Identifying appropriate land-use mix measures for use in a national walkability index

Authors

  • Suzanne Mavoa Melbourne School of Population and Global Health, The University of Melbourne, Melbourne, Australia http://orcid.org/0000-0002-6071-2988
  • Serryn Eagleson Faculty of Architecture, Building, and Planning, The University of Melbourne, Melbourne, Australia
  • Hannah M Badland Healthy Liveable Cities Group, Centre for Urban Research, RMIT University, Melbourne, Australia http://orcid.org/0000-0002-8936-2715
  • Lucy Gunn Healthy Liveable Cities Group, Centre for Urban Research, RMIT University, Melbourne, Australia
  • Claire Boulange Healthy Liveable Cities Group, Centre for Urban Research, RMIT University, Melbourne, Australia
  • Joshua Stewart Victorian Department of Economic Development, Jobs, Transport, and Resources, Victoria, Australia
  • Billie Giles-Corti Healthy Liveable Cities Group, Centre for Urban Research, RMIT University, Melbourne, Australia http://orcid.org/0000-0003-0102-0225

DOI:

https://doi.org/10.5198/jtlu.2018.1132

Keywords:

land use, walkability, walking, built environment, GIS

Abstract

Walkability indices can guide planning and policy for more sustainable and liveble cities. Land-use mix is an important component of walkability that can be measured in a number of ways. Many land-use mix measures require fine-scaled land-use data that are not always available, especially when analyzing walkability across larger geographic extents. This study investigated the feasibility of calculating a national walkability index in Australia, using metropolitan Melbourne as a case study. The study focused on the dual challenges of selecting an appropriate measure of land-use mix and identifying an appropriate land-use data source. We calculated an entropy land-use mix measure with three different Australian land-use datasets. Our comparison of the resulting land-use mix measures highlighted the differences in the land-use datasets and led to our conclusion that none of the three land-use datasets was appropriate for use in a national land-use mix measure. Therefore, we also developed two new exploratory “intensity” measures of land use — daily living and local living — that were able to be calculated nationally with readily available data. Modelled associations with transport walking and comparisons with the entropy land-use mix measures indicate that these new measures were appropriate for assessing national land use in a national walkability index.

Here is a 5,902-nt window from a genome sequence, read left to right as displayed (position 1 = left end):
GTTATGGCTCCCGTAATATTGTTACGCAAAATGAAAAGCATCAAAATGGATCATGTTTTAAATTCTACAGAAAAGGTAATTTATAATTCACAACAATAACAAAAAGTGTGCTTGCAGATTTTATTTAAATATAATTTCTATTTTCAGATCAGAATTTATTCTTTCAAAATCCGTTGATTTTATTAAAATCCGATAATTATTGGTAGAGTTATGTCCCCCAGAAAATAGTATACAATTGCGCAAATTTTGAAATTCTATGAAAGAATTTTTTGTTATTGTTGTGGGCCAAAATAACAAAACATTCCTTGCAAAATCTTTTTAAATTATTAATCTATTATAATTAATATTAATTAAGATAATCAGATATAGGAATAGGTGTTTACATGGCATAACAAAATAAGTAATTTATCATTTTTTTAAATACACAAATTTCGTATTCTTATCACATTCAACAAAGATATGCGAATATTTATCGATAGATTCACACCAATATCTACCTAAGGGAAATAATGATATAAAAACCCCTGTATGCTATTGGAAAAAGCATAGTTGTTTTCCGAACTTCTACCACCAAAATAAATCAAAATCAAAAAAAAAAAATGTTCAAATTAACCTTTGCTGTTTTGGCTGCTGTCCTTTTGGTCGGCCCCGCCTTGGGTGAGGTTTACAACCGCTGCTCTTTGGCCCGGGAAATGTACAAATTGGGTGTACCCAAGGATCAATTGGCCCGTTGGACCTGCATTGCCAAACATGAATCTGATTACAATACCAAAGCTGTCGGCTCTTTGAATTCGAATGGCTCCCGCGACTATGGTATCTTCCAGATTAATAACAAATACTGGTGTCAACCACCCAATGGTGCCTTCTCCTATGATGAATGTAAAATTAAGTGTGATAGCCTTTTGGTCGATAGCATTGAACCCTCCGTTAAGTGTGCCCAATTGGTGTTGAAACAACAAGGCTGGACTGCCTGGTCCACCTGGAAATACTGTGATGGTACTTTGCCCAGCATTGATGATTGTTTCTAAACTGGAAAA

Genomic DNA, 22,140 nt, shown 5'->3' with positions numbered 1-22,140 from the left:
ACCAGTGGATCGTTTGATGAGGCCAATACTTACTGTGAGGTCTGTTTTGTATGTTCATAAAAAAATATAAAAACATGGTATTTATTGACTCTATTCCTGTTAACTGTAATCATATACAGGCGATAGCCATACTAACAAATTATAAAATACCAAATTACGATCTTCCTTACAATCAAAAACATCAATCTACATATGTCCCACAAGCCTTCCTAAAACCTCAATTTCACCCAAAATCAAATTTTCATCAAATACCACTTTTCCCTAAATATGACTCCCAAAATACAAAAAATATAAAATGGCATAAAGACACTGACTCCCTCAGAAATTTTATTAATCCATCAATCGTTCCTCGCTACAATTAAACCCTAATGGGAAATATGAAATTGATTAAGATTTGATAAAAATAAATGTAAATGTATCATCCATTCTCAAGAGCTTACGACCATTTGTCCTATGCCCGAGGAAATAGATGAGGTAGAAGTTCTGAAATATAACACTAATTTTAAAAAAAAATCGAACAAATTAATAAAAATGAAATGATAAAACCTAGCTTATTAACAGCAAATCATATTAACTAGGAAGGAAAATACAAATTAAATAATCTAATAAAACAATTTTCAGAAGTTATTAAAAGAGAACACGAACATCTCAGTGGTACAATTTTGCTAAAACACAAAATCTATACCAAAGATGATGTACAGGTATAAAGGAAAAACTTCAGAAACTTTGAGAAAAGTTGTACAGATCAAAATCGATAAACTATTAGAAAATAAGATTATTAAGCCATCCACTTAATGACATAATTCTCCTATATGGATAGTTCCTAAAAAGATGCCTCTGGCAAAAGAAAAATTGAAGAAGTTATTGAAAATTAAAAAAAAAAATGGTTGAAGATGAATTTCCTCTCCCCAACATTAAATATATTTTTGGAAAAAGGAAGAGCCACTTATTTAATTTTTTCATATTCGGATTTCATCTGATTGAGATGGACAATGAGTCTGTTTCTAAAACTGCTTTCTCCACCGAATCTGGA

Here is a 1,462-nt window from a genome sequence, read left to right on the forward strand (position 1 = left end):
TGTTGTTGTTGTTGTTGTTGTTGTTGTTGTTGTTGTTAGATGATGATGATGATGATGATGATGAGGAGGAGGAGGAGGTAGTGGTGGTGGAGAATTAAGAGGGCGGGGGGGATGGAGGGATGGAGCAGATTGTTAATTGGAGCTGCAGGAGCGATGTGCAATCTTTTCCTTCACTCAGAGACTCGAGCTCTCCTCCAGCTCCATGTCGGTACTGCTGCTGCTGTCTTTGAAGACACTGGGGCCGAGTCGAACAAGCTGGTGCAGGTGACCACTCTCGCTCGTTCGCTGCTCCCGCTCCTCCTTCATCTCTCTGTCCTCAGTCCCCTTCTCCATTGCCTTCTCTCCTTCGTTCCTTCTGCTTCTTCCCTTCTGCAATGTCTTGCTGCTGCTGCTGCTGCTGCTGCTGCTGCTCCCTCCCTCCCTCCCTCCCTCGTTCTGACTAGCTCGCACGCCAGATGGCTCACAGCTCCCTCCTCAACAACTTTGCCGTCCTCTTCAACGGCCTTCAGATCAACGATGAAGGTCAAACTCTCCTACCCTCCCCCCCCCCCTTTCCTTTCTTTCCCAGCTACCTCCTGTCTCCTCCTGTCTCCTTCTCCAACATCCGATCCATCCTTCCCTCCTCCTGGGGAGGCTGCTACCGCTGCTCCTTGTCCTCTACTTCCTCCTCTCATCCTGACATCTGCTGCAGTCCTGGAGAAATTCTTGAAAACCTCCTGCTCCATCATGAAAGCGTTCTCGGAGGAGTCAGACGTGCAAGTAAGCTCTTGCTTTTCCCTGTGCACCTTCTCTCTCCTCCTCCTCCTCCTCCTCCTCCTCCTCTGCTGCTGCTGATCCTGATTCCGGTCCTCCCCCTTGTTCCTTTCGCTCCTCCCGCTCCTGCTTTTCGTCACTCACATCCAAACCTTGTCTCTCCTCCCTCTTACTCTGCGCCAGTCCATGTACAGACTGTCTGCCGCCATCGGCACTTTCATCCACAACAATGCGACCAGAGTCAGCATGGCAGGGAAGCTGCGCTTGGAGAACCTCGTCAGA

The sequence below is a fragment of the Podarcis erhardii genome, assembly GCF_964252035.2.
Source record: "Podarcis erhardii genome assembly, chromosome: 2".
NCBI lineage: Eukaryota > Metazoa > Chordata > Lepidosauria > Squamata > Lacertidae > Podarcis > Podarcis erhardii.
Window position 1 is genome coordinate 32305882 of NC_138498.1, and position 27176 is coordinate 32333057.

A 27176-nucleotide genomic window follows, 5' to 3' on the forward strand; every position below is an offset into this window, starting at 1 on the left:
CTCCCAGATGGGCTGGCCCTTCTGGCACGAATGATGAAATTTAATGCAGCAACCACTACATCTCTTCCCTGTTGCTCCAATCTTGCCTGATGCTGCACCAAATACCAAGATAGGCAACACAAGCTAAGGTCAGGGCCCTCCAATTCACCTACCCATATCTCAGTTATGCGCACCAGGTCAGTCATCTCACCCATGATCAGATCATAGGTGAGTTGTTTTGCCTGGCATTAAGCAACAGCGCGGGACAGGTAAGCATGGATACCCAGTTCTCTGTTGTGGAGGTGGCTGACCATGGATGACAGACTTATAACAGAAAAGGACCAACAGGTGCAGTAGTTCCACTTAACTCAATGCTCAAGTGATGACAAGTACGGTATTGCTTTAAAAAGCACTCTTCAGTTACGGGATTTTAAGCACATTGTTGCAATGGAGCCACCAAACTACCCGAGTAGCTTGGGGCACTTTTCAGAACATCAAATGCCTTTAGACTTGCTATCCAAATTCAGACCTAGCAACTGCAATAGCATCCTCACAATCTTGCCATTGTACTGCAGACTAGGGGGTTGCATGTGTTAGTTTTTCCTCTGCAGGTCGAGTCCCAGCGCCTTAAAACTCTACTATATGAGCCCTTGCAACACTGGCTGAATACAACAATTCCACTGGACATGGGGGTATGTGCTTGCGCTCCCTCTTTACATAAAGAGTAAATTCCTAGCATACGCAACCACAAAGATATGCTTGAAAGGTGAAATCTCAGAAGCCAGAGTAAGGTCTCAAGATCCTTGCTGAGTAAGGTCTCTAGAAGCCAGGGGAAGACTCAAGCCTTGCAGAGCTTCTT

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Published

2018-10-10

How to Cite

Mavoa, S., Eagleson, S., Badland, H. M., Gunn, L., Boulange, C., Stewart, J., & Giles-Corti, B. (2018). Identifying appropriate land-use mix measures for use in a national walkability index. Journal of Transport and Land Use, 11(1). https://doi.org/10.5198/jtlu.2018.1132

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